- Dinnington Ward population 12,517
- Built up area (contains Dinnington, Anston and Throapham) population 20,152
Dinnington's high street and main shopping areas include Tesco, Savers, Fulton's Foods, Dominos pizza and Aldi stores, as well as small traders, including several take-aways, a haberdashery and an indoor market.
The town's only football club Dinnington Town F.C. play at Phoenix Park, situated at the Dinnington Resource Centre.
|Location||Constable Lane, Dinnington town centre|
Rotherham (S25 2AG)
|Owned by||South Yorkshire Passenger Transport Executive|
|Operated by||Travel South Yorkshire|
|Bus operators||First South Yorkshire, Stagecoach East Midlands, TM Travel|
Dinnington Interchange is a small bus station operated by Travel South Yorkshire in Dinnington town centre. Opened next to Dinnington Market in the late 1990s, replacing on-street bus stops on the congested Laughton Road, the Interchange consists of three bus stands with a covered indoor waiting area, toilets and a staffed ticket office at peak times. Dinnington Interchange provides a local hub for bus services between Sheffield, Rotherham and Worksop.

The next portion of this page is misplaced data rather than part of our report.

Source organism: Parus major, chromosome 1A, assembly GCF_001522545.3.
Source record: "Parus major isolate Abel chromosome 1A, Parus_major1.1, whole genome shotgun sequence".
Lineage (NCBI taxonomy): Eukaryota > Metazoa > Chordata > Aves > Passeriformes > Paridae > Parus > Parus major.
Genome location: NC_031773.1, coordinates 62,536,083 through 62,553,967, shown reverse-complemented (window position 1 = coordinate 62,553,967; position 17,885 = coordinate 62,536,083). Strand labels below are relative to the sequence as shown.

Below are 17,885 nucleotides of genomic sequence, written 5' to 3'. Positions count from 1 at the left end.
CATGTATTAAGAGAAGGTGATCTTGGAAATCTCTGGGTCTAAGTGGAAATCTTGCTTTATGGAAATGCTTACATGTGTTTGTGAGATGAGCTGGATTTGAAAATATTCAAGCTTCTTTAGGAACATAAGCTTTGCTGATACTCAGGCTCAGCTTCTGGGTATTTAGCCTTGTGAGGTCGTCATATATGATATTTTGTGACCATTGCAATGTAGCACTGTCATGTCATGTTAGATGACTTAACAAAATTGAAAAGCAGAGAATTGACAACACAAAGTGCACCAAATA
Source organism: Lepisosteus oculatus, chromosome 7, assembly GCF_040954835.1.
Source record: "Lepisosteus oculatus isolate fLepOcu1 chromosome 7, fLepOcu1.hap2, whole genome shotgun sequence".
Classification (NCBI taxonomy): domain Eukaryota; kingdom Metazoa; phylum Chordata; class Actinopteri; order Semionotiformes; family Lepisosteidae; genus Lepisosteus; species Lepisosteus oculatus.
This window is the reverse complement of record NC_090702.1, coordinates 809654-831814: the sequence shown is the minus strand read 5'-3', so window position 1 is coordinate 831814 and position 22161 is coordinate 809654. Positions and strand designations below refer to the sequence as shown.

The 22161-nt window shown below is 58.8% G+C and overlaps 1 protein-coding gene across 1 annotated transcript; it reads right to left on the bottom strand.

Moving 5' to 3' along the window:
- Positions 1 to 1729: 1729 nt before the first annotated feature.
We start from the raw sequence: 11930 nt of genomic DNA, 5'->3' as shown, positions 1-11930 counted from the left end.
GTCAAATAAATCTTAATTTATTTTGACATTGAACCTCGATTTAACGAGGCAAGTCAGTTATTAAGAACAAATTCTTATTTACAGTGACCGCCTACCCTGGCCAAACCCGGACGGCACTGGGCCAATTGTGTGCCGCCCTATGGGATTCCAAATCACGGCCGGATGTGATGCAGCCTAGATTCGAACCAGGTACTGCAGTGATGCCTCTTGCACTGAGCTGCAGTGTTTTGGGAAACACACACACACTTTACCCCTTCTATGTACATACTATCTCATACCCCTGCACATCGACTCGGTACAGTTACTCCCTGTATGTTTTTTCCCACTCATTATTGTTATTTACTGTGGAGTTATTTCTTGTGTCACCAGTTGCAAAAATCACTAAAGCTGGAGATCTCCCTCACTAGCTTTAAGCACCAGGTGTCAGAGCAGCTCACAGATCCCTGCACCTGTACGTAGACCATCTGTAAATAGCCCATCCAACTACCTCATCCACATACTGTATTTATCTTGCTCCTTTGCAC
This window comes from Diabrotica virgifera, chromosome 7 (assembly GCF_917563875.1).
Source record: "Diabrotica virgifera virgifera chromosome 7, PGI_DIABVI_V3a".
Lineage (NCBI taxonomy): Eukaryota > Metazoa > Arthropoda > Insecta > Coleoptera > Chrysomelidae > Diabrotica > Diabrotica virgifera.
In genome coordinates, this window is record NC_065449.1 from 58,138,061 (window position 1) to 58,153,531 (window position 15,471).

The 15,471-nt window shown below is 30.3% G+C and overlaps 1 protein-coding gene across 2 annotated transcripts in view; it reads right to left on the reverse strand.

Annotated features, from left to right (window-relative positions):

As of January 2021[update], the stand allocation is:
- "Local statistics - Office for National Statistics". www.neighbourhood.statistics.gov.uk.
- Office for National Statistics : Census 2001 : Parish Headcounts : Rotherham Archived 13 June 2011 at the Wayback Machine Retrieved 28 August 2009
- "Rotherham MBC Ward population 2011". Neighbourhood Statistics. Office for National Statistics. Retrieved 9 March 2016.
- "Dinnington CP/AP through time - Population Statistics - Total Population". www.visionofbritain.org.uk.
- "Dinnington CP/AP through time - Census tables with data for the Parish-level Unit". www.visionofbritain.org.uk.
- "Unemployment: UK National Statistics Publication Hub". Archived from the original on 19 July 2012.
- "Simon's Cross". 15 January 1995 – via IMDb.
- "Dinnington welfare means so much to so many". Dinnington Today. Retrieved 1 March 2011.